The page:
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Protecting the pledge, uniting in freedomTell North Platte what you think

"Resolved, that the flag of the United States be thirteen stripes, alternate red and white; that the union be thirteen stars, white in a blue field, representing a new Constellation."-Second Continental Congress, June 14, 1777

Our office secured a significant victory this month when Judge Robert Otte rejected a lawsuit challenging Nebraska’s requirement for schools to allow time for students to recite the pledge of allegiance. Pledging allegiance to our flag is much more than a simple recitation. As we raise our hands to our hearts in a momentary act of unity, we are reminded that Americans are the unique benefactors of the forefathers’ dream of a “more perfect union.”

More than two hundred years ago, our young nation adopted the hallowed star-spangled banner as a symbol of our unity and freedom. The “new constellation” - 13 colonies coming together - prospered under those broad stripes and bright stars. And, throughout the world, our flag has become a symbol of America, representing our people and the ideals we share.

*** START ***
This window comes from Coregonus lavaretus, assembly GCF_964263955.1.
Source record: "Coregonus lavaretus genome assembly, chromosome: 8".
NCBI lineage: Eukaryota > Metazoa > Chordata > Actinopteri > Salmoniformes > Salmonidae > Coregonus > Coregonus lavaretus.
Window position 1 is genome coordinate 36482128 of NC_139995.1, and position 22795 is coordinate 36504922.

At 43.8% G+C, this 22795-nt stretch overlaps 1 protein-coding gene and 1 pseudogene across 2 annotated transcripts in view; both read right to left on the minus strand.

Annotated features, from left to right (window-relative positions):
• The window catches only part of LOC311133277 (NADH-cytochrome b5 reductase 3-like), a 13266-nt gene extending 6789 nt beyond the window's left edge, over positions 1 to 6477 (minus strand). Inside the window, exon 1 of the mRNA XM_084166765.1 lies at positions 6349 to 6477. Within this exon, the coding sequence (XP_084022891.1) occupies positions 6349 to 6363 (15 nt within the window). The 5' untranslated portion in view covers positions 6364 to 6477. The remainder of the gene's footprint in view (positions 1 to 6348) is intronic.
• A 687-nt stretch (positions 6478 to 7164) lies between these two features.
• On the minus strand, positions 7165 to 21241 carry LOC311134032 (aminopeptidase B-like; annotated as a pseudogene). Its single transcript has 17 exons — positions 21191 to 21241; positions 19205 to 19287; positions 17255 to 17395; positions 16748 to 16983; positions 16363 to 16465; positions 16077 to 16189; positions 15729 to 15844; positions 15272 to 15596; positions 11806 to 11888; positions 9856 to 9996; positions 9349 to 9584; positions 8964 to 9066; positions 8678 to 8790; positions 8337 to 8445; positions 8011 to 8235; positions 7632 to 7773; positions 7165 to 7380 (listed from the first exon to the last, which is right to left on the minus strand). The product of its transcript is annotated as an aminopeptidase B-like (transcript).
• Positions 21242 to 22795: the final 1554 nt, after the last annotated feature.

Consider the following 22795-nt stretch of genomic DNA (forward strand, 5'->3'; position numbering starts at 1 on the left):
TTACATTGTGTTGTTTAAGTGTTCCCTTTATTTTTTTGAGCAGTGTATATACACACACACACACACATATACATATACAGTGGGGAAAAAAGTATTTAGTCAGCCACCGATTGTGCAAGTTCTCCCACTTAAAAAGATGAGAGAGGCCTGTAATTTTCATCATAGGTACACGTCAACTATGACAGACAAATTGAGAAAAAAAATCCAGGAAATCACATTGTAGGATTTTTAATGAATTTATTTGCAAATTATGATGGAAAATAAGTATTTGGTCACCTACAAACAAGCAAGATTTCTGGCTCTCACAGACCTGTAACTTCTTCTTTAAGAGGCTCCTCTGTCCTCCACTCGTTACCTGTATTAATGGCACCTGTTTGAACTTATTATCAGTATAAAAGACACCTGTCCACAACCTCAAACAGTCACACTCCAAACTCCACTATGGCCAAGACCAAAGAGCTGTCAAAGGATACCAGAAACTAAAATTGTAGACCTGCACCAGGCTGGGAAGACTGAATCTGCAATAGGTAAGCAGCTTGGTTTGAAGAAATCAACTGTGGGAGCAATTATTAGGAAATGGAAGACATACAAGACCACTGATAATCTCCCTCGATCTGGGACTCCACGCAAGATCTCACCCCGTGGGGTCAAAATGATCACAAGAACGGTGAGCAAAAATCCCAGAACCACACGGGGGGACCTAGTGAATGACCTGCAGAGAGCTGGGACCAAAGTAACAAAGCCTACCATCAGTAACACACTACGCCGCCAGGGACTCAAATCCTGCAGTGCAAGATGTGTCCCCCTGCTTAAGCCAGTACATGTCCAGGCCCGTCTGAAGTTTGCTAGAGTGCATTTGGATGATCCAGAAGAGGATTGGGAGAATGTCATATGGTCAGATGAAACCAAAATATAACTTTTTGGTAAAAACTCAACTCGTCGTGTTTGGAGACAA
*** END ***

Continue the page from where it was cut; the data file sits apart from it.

Since the early days of our republic, the flag flew over the land during times of peace and prosperity and through periods of war and turmoil. Soldiers have carried our flag into battle, proudly fighting beneath this emblem of freedom and democracy.

Each year, hundreds of thousands swear to uphold the duties of American citizenship before it. Just as it once united 13 colonies into one nation, today the flag of the United States of America continues to bring us together—under God, indivisible.

In 1782, Congress ascribed meaning to the red, white and blue emblazoned upon our flag. White signified purity and innocence; red, hardiness and valor; and blue, vigilance and perseverance. As the heirs of such principles, Americans share the responsibility of ensuring their continuity.

We must educate our children about the sacrifices made by the generations before them, so they may better understand the price paid for their freedom. And, as we pause to pledge allegiance, we know our nation will continue to be a beacon of hope throughout the world and remain a promise of freedom to every citizen here at home.

Jon Bruning is the Nebraska Attorney General.

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The North Platte Bulletin - Published 5/28/2013
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